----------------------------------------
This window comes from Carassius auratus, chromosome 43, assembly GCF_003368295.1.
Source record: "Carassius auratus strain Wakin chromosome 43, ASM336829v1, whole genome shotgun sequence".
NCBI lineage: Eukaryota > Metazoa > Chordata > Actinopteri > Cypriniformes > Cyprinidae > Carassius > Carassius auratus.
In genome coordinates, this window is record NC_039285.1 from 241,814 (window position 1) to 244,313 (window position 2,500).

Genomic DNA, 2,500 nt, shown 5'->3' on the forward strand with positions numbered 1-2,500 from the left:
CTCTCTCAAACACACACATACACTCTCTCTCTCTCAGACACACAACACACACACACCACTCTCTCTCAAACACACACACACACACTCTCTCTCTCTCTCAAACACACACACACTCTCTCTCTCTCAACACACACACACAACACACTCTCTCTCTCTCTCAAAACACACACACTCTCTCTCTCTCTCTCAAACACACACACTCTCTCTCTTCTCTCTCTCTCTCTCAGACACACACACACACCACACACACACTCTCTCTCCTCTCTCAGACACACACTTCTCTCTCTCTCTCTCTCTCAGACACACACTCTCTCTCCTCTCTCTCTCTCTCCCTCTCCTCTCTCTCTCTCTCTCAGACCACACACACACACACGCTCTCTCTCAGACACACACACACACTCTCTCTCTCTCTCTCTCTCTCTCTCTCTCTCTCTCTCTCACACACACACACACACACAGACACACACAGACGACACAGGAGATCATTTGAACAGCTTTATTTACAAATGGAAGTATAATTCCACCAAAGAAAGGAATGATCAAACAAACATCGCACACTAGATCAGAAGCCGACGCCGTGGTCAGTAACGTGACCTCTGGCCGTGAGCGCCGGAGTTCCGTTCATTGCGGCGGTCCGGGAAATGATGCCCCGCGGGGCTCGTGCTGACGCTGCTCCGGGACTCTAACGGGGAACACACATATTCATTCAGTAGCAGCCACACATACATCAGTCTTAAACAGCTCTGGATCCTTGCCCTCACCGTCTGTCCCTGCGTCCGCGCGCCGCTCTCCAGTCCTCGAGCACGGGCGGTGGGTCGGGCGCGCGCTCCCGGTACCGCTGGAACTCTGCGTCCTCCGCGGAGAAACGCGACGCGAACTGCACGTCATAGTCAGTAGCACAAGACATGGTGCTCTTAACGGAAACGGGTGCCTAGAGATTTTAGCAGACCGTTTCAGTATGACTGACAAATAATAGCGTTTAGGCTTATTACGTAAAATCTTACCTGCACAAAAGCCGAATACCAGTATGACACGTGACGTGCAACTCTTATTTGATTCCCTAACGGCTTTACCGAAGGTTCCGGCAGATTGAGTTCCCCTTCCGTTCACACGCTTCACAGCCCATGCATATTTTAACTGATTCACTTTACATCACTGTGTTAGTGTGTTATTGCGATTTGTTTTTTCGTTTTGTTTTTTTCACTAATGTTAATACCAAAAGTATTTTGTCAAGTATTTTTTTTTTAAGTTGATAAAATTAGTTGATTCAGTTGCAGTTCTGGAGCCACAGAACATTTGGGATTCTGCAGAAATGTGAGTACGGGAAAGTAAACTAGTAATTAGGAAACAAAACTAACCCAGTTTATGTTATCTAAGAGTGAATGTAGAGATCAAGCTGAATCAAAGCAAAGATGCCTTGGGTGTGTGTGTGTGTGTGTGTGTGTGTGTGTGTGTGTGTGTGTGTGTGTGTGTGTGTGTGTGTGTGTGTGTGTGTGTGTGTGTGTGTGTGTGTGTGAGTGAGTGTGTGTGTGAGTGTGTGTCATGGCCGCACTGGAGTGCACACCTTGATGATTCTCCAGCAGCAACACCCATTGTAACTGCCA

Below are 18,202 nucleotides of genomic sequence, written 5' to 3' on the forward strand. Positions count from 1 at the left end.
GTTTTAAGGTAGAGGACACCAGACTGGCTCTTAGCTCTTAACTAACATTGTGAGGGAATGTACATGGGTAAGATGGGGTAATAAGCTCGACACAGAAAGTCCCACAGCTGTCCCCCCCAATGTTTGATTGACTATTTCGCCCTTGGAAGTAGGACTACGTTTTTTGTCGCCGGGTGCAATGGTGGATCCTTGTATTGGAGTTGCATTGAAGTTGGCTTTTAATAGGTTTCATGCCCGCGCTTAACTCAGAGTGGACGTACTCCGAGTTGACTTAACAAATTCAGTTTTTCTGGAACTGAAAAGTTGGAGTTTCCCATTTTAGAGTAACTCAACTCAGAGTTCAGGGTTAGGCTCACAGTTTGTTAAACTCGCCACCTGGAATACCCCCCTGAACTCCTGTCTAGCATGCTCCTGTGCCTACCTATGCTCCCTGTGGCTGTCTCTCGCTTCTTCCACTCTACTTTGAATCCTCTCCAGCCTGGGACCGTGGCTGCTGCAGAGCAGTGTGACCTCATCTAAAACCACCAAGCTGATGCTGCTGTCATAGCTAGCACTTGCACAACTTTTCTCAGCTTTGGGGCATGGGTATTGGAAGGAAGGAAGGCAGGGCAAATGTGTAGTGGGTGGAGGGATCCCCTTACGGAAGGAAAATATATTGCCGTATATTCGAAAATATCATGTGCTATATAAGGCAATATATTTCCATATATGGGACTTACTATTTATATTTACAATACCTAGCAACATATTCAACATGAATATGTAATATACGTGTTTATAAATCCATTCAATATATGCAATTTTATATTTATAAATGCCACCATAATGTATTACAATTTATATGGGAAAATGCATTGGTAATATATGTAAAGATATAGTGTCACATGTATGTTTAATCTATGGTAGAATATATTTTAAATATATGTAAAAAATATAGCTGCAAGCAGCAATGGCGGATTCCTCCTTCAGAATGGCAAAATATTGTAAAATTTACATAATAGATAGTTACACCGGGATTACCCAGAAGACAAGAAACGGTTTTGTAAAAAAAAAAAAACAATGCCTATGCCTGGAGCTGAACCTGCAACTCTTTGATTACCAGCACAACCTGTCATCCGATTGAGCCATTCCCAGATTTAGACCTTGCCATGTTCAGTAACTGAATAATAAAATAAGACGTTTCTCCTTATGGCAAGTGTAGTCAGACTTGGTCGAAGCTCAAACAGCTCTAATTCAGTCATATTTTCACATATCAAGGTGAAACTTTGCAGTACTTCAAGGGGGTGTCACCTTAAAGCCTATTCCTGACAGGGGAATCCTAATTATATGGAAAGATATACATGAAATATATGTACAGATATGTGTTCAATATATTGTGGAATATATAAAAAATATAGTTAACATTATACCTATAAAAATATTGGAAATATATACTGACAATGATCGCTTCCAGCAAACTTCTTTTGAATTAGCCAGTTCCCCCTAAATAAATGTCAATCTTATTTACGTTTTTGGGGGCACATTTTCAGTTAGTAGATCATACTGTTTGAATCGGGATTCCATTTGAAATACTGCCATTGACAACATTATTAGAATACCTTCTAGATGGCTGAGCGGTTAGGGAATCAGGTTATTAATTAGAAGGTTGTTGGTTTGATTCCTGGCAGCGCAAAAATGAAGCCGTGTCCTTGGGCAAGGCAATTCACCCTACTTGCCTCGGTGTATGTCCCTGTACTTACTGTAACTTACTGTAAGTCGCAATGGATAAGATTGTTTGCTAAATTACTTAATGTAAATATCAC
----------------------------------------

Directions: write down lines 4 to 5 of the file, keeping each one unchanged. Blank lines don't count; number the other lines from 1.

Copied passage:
In genome coordinates, this window is record NC_039285.1 from 241,814 (window position 1) to 244,313 (window position 2,500).

Genomic DNA, 2,500 nt, shown 5'->3' on the forward strand with positions numbered 1-2,500 from the left: